How to Cope with Climate Anxiety

By Jessica Hicks

Climate anxiety, also known as eco-anxiety or climate change anxiety, is not a mental health medical diagnosis, but it’s a very real feeling some of us experience every day. Surveys find that young people in particular are concerned about climate change and its impact on their mental health.

Why Is Climate Anxiety So Hard to Cope With?

Climate anxiety is hard to wrap your head around for many reasons: You may:

  • Feel worried about charting your future amid so much uncertainty.
  • Experience frustration by the lack of acknowledgment and action to support the planet.
  • Feel angry because younger generations are likely to experience the greatest effects of climate change.
  • Have a sense of helplessness because you’re not sure what you, personally, can do to make a difference.

Signs you may be experiencing climate anxiety include chronic worry, appetite changes, difficulty concentrating, and even panic attacks. You may find yourself needing additional rest and downtime.

No single individual can stop climate change, but it may ease your anxiety to take action in ways both big and small in your pocket of the world and to try strategies to manage overwhelming feelings.

Tips for Coping With Climate Anxiety

Take Small Steps to Live More Sustainably

One of the best ways to fight feelings of helplessness and anxiety is to take action. It doesn’t matter if that action is small — what matters is that you’re actively doing something to ease your worries.

Taking steps to be eco-friendly can help you feel more hopeful and make positive contributions to the environment. Alone or with others, you might: 

  • Recycle cans, plastic containers, and other items you use in your day-to-day life.
  • Compost food scraps.
  • Opt for a reusable water bottle rather than single-use plastic bottles.
  • Bring reusable bags to the grocery store.
  • Experiment with more plant-based meals.
  • Thrift for clothing and household items.
  • Plant trees or a vegetable or herb garden in your backyard.
  • Reduce your water usage by turning off the tap when brushing your teeth or skipping the rinse before putting dishes in the dishwasher. 

Get Involved in Your Community 

Lots of communities have organizations or initiatives dedicated to taking care of local ecosystems. Whether it’s a group that picks up litter on town beaches or gets together on weekends to tend to a community garden, there are many ways to give back to your neighborhood and the environment. Plus you may even make some new friendships through your involvement. 

There are probably other people in your circle who share your concerns, so consider working with friends or family members to raise awareness, advocate for action, or work on climate sustainability and adaptation strategies.

Write to Your Local Policymakers 

Govtrack.us is a great place to check out environmental-protection bills that have been proposed in Congress. You can look for bills that speak to your particular climate concerns — such as wildlife conservation, reducing ocean pollution, increasing funding for climate-related research — and use the site’s “Call or Write Congress” feature to quickly and easily share your support for the legislation.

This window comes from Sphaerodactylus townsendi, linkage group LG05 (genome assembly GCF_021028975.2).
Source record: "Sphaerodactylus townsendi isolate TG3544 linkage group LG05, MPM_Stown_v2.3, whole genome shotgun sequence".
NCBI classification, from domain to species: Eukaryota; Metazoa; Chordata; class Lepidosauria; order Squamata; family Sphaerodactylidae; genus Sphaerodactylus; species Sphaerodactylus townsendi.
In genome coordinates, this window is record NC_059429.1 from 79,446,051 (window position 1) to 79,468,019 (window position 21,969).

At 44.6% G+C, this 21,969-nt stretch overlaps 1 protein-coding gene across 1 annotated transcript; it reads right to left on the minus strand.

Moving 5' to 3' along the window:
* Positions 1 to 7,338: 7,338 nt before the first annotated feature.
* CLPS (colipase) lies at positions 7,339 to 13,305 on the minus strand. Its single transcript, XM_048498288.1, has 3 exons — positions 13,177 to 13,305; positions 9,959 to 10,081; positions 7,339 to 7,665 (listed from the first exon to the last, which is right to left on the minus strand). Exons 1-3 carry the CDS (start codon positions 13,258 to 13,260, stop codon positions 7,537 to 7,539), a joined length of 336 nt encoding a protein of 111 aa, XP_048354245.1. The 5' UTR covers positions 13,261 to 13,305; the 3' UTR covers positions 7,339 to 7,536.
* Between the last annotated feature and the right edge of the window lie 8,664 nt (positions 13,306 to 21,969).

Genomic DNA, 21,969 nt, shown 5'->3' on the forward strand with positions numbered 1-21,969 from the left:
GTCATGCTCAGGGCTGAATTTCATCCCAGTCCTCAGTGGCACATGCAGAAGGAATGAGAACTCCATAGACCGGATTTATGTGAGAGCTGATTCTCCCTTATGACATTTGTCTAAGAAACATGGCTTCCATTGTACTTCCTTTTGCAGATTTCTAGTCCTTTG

Seek Out Good Climate News

A lot of what we read and see online is negative, especially as it relates to climate change, but innovative solutions are happening too. Sprinkle some good environmental news into your feeds by following creators and accounts that share positive updates about our planet. 

Learn ways to protect your mental health when you use social media.

Spend Time in Nature

Spending time outside is not only a natural stress reliever, but it may also deepen your appreciation for and connection with the environment. Make a point to hang out in local parks and greenspaces or simply drink your morning coffee or tea on your front porch or in your backyard.

Don’t Put All the Pressure on Yourself

It’s not up to you — or any one person — to put a stop to climate change. Some of the biggest contributors to pollution are whole countries and corporations, after all, and it takes collective action to effectively limit emissions and help the Earth heal. 

When the weight of climate change feels extra heavy, remind yourself that it isn’t up to just you to fix things and there are many smart and well-positioned people working behind the scenes to change things — even if it is not always evident. Remind yourself that you’re not in this alone or reach out to friends to talk about how you’re feeling and how you might take small, sustainable steps together.

Find Your Sources of Joy 

With the planet shifting around us, there is a benefit to finding constants in our lives and leaning into the power of joy in difficult times. The constants can ground us during this time of change and provide hope when we’re feeling down. From going for a walk on your favorite local trail every weekend to making time to journal or read, finding ways to experience moments of peace in our routines can help make things feel more manageable. 

Learn steps for adding more joy to your life.

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If this is a medical emergency or if there is immediate danger of harm, call 911 and explain that you need support for a mental health crisis.